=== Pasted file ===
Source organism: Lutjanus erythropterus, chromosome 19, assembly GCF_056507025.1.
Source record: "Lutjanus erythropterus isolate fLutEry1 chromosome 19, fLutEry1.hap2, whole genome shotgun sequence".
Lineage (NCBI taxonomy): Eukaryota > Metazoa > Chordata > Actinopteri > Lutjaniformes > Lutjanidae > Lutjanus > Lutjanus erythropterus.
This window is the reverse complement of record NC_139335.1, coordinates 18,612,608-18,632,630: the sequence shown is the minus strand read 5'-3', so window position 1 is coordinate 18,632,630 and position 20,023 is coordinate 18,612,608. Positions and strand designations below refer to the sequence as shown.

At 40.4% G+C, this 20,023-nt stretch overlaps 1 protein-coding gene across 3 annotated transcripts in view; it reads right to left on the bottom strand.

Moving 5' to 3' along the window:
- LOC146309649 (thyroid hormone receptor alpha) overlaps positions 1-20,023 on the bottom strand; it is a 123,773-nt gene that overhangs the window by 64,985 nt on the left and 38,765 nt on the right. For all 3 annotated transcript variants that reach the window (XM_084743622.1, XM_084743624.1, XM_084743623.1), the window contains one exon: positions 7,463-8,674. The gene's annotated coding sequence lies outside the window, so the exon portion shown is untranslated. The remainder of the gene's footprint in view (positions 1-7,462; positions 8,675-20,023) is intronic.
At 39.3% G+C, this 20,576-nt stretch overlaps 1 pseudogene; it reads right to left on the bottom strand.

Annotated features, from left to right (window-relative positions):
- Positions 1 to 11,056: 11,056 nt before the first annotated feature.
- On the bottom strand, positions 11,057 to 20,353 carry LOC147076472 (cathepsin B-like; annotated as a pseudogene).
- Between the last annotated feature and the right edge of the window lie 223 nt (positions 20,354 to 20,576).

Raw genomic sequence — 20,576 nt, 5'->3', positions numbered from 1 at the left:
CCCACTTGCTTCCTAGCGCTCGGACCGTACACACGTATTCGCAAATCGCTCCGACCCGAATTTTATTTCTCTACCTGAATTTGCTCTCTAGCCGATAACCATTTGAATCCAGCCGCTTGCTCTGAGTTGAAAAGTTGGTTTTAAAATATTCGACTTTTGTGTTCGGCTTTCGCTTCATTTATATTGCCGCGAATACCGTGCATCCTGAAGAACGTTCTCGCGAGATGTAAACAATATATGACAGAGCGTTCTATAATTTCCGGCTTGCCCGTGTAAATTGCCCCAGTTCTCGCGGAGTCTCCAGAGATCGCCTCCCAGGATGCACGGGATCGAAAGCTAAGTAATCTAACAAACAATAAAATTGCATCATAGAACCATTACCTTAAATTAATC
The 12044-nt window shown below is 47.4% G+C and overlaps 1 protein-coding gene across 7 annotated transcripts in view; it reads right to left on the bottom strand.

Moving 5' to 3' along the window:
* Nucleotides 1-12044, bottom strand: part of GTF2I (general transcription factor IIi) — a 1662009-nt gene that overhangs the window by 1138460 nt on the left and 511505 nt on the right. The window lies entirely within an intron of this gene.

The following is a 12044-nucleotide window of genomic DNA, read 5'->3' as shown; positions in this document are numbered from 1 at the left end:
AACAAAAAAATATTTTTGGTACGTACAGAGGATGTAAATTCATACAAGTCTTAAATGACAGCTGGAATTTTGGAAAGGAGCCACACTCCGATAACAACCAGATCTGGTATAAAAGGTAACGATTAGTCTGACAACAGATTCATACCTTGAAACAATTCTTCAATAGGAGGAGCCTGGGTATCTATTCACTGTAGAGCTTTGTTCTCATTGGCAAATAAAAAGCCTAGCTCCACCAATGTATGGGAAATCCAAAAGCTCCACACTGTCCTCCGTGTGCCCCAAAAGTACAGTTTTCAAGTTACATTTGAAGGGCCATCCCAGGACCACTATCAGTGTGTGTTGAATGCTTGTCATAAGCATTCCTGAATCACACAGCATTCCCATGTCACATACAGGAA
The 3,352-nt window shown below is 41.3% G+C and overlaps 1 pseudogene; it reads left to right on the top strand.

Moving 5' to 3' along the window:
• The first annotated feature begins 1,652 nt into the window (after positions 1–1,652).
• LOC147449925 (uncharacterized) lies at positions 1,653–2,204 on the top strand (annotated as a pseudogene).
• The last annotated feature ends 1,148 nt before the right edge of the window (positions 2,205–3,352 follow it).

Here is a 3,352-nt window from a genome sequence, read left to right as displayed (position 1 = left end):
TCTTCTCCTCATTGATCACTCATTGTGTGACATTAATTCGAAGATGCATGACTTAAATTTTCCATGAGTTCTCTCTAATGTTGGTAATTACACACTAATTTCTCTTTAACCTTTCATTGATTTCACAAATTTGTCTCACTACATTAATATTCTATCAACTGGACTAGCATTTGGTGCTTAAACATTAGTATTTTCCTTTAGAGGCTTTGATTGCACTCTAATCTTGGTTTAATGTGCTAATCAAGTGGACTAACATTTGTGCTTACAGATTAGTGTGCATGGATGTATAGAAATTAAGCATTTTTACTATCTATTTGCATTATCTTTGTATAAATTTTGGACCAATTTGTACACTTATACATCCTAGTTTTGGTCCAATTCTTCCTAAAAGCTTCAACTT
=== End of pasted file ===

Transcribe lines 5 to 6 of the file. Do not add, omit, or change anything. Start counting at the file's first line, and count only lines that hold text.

At 40.4% G+C, this 20,023-nt stretch overlaps 1 protein-coding gene across 3 annotated transcripts in view; it reads right to left on the bottom strand.

Moving 5' to 3' along the window: